Wrestling brothers take top honors for ViewmontApr 05, 2021 01:26PM ● By Bruce Smith
Marcus and Moses Espinoza Owens are twins. Like most boys, they grew up with occasional bouts of laughter and fights, sometimes even testing their parent’s patience.
Now that they are in high school, their parents aren’t complaining. They are laughing more often and they’ve turned their battles into trophies for Viewmont High School and possibly even college scholarships.
Now sophomores, the Owens brothers have both already won state wrestling championships. Last month, Moses finished the season in the 152-pound division with a 28-3 record. It was an impressive feat for a sport threatened by the coronavirus, and he smiled proudly while accepting the trophy while standing on the tallest pedestal at the 5A award ceremony at Wasatch High School.
Marcus did it the year before, and had an equally impressive season before claiming second place this year in the next-highest weight division – 160 pounds. Still, he wasn’t too disappointed because he knew he and his brother, as well as Karson Rees, had added to Viewmont’s point total and helped the Vikings to a sixth-place finish.
Viewmont coach Brandon Ripplinger has had his eyes on the Owens brothers for some time, and thinks they have the potential for even more honors.
“They were interested in the martial-arts stuff, but in junior high they got into wrestling and had a knack for it,” Ripplinger said. “They have a natural ability: They’re really smart and have a strong mindset. They like focusing on wrestling and have had good opportunities to train.”
The brothers started working out at the Sanderson Wrestling Academy, a Farmington-based training facility operated by Cyler Sanderson, one of the famed Sanderson-family members from Heber City that has created so many state champions and includes current Penn State wrestling coach Cael Sanderson.
Moses said they work out year-round with Sanderson, and didn’t stop, even while having to deal with the grueling practice sessions Ripplinger offers during wrestling season.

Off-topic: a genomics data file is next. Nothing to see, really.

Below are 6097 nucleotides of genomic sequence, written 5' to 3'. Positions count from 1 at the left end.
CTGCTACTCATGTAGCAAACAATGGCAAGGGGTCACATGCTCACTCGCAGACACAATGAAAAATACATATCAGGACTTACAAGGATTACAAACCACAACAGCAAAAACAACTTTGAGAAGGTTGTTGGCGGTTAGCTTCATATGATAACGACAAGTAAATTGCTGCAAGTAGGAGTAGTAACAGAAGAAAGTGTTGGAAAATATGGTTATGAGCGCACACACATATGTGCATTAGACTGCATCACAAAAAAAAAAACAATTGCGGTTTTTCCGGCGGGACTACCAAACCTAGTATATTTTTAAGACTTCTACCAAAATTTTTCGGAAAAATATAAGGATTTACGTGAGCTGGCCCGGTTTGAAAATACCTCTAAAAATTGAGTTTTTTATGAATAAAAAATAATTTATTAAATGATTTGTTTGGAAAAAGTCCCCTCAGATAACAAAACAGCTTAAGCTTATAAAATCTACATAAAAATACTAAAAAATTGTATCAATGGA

“I felt grateful that I could wrestle, especially this year,” Moses said.
Ripplinger was also appreciative because the Utah high-school wrestling division is competitive and includes powers like Pleasant Grove, Wasatch, Uintah, Delta and this year another Utah County school – Payson – emerged on top in Viewmont’s division – 5A. The Vikings have eight state titles in their history and are eager to add more. For the next couple of years at least, it will have the Owens brothers likely challenging for individual crowns and earning team points.
The Owens brothers do have a few eccentricities. Despite their similar size and physique, for example, they don’t want to wrestle in the same class.
“I’m a little lighter,” Moses said.
That might be on purpose. Both brothers admitted that, since the wrestling season ended, their training regimen has been more relaxed and they have gained weight.
“They did a tournament one time (in junior high) when they wrestled in the same weight and, ever since then, they try to wrestle different classes,” Ripplinger said. “They were in opposite sides of the bracket, but made it to the finals and had to wrestle each other.”
Even though they like wrestling’s physicality and the individual toughness it creates, they are also only interested in competing in wrestling.
“The football coaches have approached us. They want us to play,” Marcus said, shaking his head.
Ripplinger said besides their abilities, the Viewmont coaches like their practice habits, and the success that has followed.
“I don’t focus on my opponent,” Marcus said. “I just go out and wrestle and try to impose my will on people.”
Since both brothers share that mantra that may be what makes it so difficult to wrestle each other.
They said it all started in Texas, where they grew up. They moved to Davis County with their family a few years ago and were excited to learn of the wrestling opportunities here, starting with Sanderson’s club program. They have already started to attract attention with their club success. Their growth, experience and trophies they are starting to earn at Viewmont should should give them a good chance at a college scholarship.
“There are only a few brothers that have been in that category,” said Ripplinger, who has sent several athletes to the college level. “Viewmont has a good history of wrestling and there are only a handful of places where wrestling is a priority and the people and the community value it.
“It’s nice to have good workout partners. Everyone needs to find the right fit for them.”